Couvillion trial handed to jury

Published 12:00 am Friday, February 13, 2004

By LEONARD GRAY – Managing Editor

HAHNVILLE – Calvin Couvillion’s fate was being decided by the jury Friday after testimony and arguments concluded in his trial for the second-degree murder of James Lester Rogers of LaPlace.

The trial began Monday with opening statements and prosecution testimony starting Tuesday. Testimony concluded Thursday evening, with closing arguments and jury instructions Friday morning.

A verdict was still awaited, as of press time.

Couvillion’s taped statement was played Thursday in open court, offering the jury a chilling look into that Mardi Gras 2002 night.

Rogers’ parents, sister and several other relatives sat quietly throughout the trial. During the playing of the statement, Dr. Wayne Rogers sat with his head bent deeply, his hands over his face.

That image was mirrored by Couvillion, who wept at his chair, seated alongside his defense attorney, Randy Lewis of Luling.

“I said to Brandon (Stein), ‘You’re killing him!'” Couvillion said in his statement relating the events of that night.

Stein confessed in open court during his own trial last March to killing Rogers, choking him to death on the night of Feb. 12, 2002. A jury took three and a half hours to decide he had specific intent and convicted Stein of second-degree murder, which has a mandatory life sentence.

Stein’ received his sentence from 29th Judicial District


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Judge Robert Chaisson last June. Chaisson also presided over Couvillion’s trial this week.

Couvillion, 23, of Paradis, is accused of assisting in overpowering Rogers during Stein’s attack. Prosecutor was Julie Cullen of the Louisiana Attorney General’s office.

Stein, now 21, of Reserve, and his cousin, Timothy Prudhomme, now 19, also of Reserve, along with Rogers, then 17, all went to the residence of Calvin Couvillion in Paradis that night.

Prudhomme testified on Tuesday he saw Stein grab Rogers in a headlock and then whip his belt around his neck, to drag him toward a bedroom, in an effort to keep Rogers from leaving the party.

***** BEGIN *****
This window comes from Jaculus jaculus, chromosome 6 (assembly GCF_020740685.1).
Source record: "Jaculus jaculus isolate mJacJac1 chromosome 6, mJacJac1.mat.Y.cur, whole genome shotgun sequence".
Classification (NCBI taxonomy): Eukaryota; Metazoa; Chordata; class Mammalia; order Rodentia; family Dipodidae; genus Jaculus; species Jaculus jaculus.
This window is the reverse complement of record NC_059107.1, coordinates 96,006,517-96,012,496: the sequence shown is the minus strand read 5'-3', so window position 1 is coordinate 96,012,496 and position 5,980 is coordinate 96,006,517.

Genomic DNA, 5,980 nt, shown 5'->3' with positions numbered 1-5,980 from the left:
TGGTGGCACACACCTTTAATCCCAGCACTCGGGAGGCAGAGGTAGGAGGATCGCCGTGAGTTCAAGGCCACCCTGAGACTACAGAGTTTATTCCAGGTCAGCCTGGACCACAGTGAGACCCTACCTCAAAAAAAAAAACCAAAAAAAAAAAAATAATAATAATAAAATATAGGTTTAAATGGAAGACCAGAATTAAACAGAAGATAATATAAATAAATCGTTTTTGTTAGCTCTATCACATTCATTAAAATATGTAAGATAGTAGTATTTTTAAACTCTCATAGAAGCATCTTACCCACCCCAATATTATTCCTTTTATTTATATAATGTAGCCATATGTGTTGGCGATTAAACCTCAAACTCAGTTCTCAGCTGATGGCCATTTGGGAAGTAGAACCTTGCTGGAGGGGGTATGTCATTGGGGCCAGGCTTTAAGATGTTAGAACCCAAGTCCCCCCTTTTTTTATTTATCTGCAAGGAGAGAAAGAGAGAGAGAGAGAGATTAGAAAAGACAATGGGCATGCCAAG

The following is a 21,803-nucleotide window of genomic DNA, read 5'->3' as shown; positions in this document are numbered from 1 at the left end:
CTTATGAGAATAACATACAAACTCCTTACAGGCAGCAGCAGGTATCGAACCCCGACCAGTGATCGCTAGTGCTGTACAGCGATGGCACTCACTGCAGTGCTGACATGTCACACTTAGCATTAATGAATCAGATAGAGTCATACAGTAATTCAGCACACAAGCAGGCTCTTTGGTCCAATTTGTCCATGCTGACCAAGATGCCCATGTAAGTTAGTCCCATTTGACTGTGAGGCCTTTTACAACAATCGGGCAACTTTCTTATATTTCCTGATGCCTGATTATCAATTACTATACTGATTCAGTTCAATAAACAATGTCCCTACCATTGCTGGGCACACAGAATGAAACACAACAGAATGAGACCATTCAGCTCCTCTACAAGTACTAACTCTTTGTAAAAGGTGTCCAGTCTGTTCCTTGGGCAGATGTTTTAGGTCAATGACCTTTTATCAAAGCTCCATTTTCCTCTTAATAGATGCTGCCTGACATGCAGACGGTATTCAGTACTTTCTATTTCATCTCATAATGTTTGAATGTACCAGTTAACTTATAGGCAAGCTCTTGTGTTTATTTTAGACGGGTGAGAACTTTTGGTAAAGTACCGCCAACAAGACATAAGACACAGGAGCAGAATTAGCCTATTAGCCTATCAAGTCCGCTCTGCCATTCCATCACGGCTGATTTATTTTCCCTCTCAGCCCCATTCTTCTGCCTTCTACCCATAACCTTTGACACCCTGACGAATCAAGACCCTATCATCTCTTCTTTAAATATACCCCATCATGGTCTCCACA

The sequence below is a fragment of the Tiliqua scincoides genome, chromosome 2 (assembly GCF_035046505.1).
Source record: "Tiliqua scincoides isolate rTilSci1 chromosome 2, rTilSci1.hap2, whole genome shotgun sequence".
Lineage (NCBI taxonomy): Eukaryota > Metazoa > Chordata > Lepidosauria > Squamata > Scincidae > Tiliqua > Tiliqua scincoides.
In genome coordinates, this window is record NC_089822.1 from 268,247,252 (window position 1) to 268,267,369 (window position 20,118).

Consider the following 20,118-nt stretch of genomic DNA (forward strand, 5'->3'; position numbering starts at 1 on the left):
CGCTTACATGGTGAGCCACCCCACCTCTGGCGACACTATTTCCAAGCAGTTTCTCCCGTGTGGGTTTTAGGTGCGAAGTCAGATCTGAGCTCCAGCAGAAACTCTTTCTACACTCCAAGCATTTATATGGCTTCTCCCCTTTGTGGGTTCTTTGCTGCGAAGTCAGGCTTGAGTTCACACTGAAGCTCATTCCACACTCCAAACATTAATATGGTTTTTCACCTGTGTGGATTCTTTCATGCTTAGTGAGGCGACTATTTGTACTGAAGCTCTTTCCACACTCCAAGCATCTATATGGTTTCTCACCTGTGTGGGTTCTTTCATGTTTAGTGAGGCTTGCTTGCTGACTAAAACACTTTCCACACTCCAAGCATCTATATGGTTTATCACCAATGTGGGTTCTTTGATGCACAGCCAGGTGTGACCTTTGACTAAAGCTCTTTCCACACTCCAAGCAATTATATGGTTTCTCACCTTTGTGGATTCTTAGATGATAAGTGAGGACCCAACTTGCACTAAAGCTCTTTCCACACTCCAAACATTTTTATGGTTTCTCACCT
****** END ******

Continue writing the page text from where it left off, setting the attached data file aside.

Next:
As Stein and Rogers moved backwards through the living room, the flailing pair allegedly hit Couvillion, who then “reacted” and began pummeling Rogers as well.

By the time the three reached the bedroom, Rogers was unconscious at least and possibly already dead, according to Couvillion’s testimony.

Stein checked Rogers and claimed the youth was dead, then enlisted Couvillion and Prudhomme to help load Rogers in a pickup truck, wrapped in a blanket and a mattress.

Stein then allegedly dropped Rogers’ remains off an Interstate 310 ramp near Airline Drive, where it was located three days later by Detective Rodney Madere of the St. Charles Parish Sheriff’s Office.

Couvillion also testified it was Stein’s intent to steal Rogers’ stereo gear, having told him of his intention days in advance.

Stein was in the custody of Detective-Sgt. Rodney Madere of the St. Charles Sheriff’s Office at their criminal investigations division office in St. Rose, when he finally broke and confessed on tape to the killing.

The tape of that interview was played in open court, in which Stein related how Rogers wanted to leave and he choked him to death instead, assisted by Couvillion, who was hitting and punching the youth.

“Who’s the bad guy here?” Madere asked Couvillion during the taped statement. “I want the bad guy.”

Initially, Couvillion arranged with friends an alibi that he had been on Bourbon Street at the time of the murder, but that quickly broke down during questioning.

Prudhomme’s trial date has not yet been set. Prosecutor Julie Cullen intends to seek trial for obstruction of justice, rather than another murder trial.